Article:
By Andrew Nusca
Posting in Design
Boston Dynamics' latest robot, Petman, looks like a real-life version of The Terminator. It was developed to more realistically test soldier gear. It's also terrifying.
We all know that The Terminator is a science fiction film, but we may not all know is that humanoid robots made of metal exist in real life, and they're being developed for the war zone.
Don't believe me? See for yourself:
If the company's name sounds familiar, it's because we wrote about its BigDog quadruped robot back in March. That robot was designed to carry gear for overloaded U.S. soldiers.
In the span of only a few months, the company has engineered itself right up to the top of the Animal Kingdom.
The "Protection Ensemble Test Mannequin" -- which to be fair, was developed over many years -- walks on two legs. It has arms. It has a red light in place of a head. It weighs 180 lbs. (You might say it's the skinny version of Fox's Cleatus football robot.) It is the first anthropomorphic robot that moves dynamically like a real person.
Why a man-like robot? To simulate how a soldier stresses protective clothing under realistic conditions (such as under attack by chemical agents), according to the company. The thing even sweats.
Yes. It sweats.
Boston Dynamics worked with the Midwest Research Institute (now MRIGlobal), Measurement Technologies Northwest, Oak Ridge National Lab, Smith Carter CUH2A and HHI Corporation on the device, which is intended for use by the U.S. Army.
An effective military tool? If the element of surprise counts for anything, absolutely.
Oct 31, 2011
The CBR backstory claims that the human, in an attempt to make his own band, created the robots. Instead of following him, they revolted, pulled out his intestines and eyes, and now force him to travel the world with them, performing music and making him contemplate the inferiority of the human race. [url=http://www.guidedbattlefieldtours.co.uk]http://www.guidedbattlefieldtours.co.uk[/url]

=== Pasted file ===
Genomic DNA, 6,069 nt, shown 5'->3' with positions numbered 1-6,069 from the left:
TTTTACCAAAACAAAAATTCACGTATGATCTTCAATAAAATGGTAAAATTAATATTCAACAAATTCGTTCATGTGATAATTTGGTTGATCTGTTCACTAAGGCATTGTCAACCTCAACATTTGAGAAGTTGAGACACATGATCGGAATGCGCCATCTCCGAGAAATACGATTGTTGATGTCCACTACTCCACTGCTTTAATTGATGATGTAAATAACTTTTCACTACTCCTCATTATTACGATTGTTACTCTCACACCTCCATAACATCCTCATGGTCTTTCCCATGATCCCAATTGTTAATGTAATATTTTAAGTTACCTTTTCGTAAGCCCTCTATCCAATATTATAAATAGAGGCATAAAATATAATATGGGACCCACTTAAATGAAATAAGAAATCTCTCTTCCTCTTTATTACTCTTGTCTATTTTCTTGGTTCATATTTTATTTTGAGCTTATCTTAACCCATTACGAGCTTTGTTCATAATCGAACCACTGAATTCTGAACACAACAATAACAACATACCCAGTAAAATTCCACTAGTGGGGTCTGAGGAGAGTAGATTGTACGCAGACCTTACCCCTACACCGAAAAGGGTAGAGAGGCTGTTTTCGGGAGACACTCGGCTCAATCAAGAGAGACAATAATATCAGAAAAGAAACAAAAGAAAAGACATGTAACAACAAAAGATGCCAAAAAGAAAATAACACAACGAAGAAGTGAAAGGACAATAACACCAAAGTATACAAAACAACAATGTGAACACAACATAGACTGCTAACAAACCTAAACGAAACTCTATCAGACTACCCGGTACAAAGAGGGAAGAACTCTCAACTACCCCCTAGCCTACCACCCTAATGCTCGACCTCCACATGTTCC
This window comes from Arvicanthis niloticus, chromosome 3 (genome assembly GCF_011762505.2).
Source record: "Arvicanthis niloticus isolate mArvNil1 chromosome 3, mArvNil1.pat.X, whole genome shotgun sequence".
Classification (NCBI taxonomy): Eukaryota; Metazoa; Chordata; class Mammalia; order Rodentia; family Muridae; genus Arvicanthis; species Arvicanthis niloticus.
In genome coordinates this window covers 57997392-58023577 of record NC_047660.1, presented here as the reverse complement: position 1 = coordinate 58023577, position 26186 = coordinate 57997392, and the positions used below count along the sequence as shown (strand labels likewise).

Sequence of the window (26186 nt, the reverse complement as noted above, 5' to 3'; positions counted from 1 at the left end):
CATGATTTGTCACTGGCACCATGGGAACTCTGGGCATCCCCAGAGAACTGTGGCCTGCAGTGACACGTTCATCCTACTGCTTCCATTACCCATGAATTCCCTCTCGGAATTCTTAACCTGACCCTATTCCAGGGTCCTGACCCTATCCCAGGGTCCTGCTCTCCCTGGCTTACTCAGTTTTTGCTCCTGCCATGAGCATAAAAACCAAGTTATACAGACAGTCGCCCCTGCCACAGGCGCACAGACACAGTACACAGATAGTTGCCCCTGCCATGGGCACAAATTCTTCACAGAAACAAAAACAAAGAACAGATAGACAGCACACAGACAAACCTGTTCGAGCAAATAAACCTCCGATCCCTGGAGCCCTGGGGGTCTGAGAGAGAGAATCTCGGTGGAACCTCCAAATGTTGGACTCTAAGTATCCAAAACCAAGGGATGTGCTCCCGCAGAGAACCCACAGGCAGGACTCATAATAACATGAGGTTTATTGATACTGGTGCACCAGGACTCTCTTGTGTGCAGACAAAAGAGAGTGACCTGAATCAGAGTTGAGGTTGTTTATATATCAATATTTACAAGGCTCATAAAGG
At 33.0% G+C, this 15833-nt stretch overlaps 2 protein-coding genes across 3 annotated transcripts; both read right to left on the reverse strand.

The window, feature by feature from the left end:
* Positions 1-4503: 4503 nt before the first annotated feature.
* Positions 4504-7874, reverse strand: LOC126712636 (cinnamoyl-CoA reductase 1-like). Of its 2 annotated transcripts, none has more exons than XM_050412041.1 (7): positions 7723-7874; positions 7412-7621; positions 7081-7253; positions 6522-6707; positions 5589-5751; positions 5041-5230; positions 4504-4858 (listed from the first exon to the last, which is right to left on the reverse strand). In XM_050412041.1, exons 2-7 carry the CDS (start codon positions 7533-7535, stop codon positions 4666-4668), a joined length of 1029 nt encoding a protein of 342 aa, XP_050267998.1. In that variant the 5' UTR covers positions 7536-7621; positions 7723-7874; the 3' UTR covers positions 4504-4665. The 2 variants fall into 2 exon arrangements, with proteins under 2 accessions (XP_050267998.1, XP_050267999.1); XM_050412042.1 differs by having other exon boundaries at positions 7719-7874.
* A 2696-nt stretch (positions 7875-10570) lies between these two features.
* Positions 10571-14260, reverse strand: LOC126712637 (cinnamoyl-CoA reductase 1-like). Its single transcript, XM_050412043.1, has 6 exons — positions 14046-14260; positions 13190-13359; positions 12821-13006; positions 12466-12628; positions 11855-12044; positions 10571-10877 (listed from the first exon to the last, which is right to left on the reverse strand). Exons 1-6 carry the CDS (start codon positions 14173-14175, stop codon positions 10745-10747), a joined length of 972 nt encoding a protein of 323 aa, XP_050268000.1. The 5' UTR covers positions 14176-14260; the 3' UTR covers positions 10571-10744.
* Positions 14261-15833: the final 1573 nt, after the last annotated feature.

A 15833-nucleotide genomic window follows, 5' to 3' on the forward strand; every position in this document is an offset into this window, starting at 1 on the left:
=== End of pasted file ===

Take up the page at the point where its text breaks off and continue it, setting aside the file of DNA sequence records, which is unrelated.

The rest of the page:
Bipedal walking for a robot is very difficult. I was impressed with the video showing someone pushing the robot to knock it off balance, it was able to recover within a few steps. It looks like the controls for the robot are external and connected through a cable, it may take some time to make it a self powered and controlled unit.
Remember "Westworld"? That was around 38 years ago. Let's hope they've learned a thing or two since then! Dave
I'd pay a few bucks to get to shoot at some robots running and ducking behind cover in a field - excuse me - simulated combat exercise. Forget ducks! Do I get more points for kill-zone shots? Better yet - really mess with our enemies. Send in some of these and see what they do.
We must be about the same age. Westworld was a great piece of science fiction. As such, it's job was to entertain and just maybe predict the future. Seems like the writers did a reasonable job on both fronts. The worrisome part is that the writers predicted we would have unshakable faith in our technology and believe that a robot (or computer/man-made machine) could never go rogue (Unless it's named Sarah Palin) and I'm afraid that they may have had an uncanny sense of what our present-day thinking is like in that regard. Great movie. Interesting article. Good post. Thanks for reminding me of that wonderful part of my past!